The expulsion of the triumphant beast

Lincoln: University of Nebraska Press. Edited by Arthur D. Imerti (1964)
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Abstract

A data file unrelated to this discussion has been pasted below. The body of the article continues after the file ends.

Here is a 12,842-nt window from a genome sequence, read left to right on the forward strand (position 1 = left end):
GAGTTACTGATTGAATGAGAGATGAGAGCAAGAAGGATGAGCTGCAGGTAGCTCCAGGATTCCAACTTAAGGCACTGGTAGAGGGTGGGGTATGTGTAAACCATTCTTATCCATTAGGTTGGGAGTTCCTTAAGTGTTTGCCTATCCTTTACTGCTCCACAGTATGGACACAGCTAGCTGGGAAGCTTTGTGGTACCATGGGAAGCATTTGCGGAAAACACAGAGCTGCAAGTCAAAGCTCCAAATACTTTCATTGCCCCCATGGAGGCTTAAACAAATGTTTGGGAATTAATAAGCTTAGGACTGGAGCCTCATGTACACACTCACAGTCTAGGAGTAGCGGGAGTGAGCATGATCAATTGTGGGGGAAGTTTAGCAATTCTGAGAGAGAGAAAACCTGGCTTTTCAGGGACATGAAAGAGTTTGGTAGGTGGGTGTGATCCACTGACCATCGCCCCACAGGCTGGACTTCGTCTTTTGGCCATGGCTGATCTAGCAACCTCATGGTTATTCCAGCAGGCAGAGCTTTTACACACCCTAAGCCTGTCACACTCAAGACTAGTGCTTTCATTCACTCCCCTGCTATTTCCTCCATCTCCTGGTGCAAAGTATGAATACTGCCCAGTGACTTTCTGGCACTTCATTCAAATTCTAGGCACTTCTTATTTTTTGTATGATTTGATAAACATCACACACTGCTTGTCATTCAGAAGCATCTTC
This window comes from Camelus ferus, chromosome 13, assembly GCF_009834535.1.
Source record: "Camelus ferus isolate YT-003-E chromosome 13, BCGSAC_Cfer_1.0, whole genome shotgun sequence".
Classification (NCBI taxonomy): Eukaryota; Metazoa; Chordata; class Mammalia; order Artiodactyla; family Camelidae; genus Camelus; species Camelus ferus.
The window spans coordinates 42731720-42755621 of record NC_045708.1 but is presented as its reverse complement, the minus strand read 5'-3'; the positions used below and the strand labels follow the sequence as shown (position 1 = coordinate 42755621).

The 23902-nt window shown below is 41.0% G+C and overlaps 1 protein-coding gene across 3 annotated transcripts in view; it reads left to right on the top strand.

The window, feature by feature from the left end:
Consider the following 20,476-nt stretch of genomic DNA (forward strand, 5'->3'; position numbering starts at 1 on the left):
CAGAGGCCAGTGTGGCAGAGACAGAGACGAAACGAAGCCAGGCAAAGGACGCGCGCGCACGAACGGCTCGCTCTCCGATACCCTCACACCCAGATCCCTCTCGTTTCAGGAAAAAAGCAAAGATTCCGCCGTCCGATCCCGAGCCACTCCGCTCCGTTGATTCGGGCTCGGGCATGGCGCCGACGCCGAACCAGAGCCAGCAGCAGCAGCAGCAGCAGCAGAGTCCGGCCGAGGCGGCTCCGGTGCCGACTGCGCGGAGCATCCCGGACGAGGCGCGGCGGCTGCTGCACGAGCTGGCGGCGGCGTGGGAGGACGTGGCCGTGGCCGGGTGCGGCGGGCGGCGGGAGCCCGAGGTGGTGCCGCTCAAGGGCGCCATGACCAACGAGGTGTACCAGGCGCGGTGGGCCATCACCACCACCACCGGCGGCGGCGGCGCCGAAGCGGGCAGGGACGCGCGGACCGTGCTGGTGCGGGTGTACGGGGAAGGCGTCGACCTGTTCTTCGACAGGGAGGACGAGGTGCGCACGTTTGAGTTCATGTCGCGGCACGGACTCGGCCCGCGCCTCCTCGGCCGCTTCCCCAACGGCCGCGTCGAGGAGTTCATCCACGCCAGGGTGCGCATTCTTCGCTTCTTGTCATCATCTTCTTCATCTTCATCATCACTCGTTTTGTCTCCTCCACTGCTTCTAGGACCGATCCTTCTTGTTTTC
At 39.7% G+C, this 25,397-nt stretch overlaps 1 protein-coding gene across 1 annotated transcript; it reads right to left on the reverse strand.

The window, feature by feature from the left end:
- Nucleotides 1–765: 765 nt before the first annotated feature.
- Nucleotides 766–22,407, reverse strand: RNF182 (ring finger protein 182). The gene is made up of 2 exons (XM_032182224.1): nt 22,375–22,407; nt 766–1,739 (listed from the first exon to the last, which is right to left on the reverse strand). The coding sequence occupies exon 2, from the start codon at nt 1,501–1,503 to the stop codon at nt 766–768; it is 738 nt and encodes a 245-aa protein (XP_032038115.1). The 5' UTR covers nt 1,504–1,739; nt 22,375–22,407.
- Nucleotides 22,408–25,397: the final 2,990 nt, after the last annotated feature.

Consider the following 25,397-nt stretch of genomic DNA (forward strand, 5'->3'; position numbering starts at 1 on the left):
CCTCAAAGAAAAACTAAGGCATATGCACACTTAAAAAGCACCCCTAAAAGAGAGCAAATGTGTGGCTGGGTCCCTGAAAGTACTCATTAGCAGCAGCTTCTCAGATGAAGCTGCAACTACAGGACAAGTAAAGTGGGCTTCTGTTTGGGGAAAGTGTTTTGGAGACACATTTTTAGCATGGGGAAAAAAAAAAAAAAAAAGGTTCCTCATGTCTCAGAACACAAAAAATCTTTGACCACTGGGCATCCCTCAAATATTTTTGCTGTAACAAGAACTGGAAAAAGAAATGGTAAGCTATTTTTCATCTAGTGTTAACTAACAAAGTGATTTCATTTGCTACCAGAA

The itinerant Neoplatonic scholar Giordano Bruno (1548–1600), one of the most fascinating figures of the Renaissance, was burned at the stake for heresy by the Inquisition in Rome on Ash Wednesday in 1600. The primary evidence against him was the book Spaccio de la bestia trionfante , a daring indictment of the church that abounded in references to classical Greek mythology, Egyptian religion (especially the worship of Isis), Hermeticism, magic, and astrology. The author of more than sixty works on mathematics, science, ethics, philosophy, metaphysics, the art of memory, and esoteric mysticism, Bruno had a profound impact on Western thought.

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